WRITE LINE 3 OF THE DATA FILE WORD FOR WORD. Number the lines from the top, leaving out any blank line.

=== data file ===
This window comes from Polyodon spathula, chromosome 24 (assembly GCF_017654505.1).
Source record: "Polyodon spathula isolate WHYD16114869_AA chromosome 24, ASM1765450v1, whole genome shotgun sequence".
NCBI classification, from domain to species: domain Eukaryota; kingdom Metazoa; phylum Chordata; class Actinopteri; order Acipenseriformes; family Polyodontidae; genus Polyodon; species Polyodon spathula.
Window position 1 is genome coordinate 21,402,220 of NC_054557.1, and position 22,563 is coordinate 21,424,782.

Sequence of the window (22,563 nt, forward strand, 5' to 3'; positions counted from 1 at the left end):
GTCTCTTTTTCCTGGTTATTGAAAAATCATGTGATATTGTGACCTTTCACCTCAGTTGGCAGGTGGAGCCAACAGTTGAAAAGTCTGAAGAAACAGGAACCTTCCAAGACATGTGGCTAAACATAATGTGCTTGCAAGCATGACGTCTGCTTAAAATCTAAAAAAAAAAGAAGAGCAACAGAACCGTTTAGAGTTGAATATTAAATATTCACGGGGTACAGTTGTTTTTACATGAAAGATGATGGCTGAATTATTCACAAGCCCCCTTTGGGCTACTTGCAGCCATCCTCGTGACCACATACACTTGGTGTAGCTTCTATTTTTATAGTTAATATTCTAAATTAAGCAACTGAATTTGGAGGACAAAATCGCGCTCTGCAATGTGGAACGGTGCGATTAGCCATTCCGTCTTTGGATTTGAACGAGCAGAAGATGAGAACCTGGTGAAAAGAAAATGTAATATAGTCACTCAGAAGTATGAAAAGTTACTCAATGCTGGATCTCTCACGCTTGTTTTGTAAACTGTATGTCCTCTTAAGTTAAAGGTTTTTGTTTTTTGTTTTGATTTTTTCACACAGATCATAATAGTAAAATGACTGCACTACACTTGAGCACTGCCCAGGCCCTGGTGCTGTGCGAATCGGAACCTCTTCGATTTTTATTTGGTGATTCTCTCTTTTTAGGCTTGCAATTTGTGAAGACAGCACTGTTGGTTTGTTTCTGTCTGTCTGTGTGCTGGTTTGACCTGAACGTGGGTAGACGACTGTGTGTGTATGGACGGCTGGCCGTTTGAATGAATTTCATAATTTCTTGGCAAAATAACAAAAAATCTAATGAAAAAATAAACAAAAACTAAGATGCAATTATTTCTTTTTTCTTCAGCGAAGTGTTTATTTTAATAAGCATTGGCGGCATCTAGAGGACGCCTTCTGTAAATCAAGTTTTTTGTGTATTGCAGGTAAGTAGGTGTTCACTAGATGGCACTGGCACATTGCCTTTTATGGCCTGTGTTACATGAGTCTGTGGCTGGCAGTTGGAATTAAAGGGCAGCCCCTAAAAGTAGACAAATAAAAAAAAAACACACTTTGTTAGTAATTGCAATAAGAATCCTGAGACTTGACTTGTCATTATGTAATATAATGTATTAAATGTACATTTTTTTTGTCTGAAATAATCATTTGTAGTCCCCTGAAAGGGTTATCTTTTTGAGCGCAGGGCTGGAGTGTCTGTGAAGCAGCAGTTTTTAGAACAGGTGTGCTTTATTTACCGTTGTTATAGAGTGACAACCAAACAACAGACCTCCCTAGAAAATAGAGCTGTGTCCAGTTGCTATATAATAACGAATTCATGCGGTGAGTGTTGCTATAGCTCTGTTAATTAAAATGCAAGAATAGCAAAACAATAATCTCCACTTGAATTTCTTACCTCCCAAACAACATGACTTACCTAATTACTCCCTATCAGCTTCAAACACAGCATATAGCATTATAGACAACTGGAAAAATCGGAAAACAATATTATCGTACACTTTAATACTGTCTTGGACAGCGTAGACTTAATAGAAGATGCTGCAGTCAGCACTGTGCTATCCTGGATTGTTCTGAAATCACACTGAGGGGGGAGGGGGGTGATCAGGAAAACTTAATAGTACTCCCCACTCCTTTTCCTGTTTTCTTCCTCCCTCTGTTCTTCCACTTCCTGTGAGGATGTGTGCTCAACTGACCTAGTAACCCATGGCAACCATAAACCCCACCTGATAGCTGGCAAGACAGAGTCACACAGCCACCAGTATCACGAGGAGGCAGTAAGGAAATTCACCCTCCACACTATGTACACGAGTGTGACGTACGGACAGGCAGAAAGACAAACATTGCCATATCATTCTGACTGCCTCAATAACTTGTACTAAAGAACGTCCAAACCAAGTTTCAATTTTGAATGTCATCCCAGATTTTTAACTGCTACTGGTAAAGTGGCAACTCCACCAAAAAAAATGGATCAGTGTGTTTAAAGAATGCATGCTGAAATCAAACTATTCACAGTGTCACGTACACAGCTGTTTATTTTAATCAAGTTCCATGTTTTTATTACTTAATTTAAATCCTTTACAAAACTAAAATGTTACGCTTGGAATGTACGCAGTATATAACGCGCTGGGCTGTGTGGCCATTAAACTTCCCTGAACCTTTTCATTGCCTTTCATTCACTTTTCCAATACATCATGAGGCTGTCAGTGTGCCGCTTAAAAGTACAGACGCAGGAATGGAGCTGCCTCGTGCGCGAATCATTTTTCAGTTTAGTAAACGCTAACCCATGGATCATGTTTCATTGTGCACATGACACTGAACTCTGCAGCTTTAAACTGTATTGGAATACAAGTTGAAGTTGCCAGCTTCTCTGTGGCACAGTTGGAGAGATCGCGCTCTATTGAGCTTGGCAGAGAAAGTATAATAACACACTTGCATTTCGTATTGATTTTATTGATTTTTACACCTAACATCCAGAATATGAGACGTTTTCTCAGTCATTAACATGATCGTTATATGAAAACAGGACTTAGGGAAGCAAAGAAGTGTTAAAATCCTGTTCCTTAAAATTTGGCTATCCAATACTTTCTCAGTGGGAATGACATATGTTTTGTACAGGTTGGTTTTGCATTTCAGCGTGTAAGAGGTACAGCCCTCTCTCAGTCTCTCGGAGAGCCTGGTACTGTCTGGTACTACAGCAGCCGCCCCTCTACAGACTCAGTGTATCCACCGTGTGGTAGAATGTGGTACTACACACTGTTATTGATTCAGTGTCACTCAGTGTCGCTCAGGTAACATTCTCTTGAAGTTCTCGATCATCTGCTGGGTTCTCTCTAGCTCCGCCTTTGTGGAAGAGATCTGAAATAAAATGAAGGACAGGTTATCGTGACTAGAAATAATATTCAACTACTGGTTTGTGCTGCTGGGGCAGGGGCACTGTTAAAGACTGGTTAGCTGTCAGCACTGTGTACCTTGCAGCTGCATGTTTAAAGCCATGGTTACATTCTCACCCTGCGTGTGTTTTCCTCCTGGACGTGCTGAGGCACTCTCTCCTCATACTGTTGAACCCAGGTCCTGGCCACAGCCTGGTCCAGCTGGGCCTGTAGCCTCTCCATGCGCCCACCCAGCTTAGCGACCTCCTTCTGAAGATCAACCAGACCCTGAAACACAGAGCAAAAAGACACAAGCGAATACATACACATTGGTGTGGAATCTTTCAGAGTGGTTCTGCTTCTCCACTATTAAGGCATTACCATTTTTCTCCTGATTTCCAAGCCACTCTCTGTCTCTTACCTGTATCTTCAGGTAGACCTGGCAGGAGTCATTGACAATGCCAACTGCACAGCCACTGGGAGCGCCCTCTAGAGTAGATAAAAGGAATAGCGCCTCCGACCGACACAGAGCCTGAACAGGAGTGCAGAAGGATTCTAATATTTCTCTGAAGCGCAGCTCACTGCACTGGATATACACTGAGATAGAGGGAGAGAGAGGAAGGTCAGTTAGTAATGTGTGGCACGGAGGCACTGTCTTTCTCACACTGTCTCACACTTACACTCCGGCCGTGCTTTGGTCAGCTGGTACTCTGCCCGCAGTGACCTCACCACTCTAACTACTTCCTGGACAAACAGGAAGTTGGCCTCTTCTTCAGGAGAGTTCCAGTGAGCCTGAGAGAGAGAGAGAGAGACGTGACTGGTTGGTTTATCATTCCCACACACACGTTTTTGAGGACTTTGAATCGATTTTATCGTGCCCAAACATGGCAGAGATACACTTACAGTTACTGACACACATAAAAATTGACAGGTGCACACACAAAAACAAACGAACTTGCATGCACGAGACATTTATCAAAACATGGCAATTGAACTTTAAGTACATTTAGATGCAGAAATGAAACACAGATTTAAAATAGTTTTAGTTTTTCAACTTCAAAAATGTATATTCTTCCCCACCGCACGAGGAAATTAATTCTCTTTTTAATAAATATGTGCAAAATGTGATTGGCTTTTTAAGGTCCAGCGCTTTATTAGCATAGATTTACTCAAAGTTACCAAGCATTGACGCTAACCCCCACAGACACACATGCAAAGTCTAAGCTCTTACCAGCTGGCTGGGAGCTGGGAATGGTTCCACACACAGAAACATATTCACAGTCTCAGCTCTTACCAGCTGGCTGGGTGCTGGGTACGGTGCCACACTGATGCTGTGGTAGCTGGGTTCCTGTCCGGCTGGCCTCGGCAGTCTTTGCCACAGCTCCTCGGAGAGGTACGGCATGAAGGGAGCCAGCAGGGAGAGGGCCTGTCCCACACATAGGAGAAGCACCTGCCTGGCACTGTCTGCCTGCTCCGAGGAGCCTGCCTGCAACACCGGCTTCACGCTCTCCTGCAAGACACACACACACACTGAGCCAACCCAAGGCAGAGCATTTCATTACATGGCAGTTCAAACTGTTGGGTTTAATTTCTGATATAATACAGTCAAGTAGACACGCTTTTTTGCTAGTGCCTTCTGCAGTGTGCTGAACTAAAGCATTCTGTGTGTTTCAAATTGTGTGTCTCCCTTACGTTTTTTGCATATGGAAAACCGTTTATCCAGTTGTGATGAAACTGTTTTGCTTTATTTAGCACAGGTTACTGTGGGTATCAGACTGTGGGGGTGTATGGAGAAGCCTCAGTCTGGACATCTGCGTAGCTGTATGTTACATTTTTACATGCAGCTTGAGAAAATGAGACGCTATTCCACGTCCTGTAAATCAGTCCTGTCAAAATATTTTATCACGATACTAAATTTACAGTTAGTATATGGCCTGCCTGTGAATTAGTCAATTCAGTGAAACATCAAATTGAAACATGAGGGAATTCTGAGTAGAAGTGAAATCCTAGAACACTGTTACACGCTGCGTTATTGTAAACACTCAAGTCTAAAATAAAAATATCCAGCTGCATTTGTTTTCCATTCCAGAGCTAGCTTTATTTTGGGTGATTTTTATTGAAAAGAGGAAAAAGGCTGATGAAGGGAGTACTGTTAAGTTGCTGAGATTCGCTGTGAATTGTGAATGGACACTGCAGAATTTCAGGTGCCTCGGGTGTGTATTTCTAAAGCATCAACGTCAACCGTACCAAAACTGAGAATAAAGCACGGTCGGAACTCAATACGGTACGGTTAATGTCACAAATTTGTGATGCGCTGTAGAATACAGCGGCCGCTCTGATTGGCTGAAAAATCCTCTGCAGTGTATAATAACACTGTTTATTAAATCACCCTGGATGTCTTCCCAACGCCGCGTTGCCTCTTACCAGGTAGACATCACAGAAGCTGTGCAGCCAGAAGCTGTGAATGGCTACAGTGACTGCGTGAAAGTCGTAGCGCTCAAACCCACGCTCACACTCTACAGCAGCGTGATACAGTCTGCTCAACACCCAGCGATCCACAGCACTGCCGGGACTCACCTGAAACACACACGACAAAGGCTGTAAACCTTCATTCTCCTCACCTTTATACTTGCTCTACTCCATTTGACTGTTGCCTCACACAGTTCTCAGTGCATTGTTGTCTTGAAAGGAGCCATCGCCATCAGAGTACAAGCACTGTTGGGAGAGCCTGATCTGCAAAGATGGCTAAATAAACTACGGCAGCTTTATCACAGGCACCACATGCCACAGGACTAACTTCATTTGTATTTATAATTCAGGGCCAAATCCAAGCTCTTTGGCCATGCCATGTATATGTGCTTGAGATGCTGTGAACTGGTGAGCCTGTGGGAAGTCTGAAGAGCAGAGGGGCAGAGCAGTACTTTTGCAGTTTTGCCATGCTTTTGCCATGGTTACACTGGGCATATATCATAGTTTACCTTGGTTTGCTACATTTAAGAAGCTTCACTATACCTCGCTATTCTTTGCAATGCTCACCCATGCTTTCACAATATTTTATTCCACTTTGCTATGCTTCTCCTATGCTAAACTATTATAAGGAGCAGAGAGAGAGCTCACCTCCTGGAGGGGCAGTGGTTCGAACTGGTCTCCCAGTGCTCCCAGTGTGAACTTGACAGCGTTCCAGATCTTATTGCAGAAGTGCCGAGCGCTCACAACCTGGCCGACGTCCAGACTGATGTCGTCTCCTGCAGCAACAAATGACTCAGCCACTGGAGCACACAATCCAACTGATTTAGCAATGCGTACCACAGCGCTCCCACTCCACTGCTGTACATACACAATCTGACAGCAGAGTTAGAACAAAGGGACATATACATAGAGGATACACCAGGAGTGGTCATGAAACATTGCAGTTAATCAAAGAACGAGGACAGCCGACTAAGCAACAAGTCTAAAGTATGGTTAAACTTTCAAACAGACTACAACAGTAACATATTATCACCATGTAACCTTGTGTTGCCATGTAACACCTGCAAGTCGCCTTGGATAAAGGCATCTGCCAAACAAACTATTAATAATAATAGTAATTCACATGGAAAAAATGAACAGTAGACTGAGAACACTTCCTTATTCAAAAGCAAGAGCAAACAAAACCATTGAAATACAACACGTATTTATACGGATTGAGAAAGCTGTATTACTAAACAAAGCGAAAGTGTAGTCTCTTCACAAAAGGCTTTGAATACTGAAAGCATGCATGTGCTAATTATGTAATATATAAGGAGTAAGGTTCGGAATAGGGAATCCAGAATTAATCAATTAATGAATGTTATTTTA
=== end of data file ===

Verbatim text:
NCBI classification, from domain to species: domain Eukaryota; kingdom Metazoa; phylum Chordata; class Actinopteri; order Acipenseriformes; family Polyodontidae; genus Polyodon; species Polyodon spathula.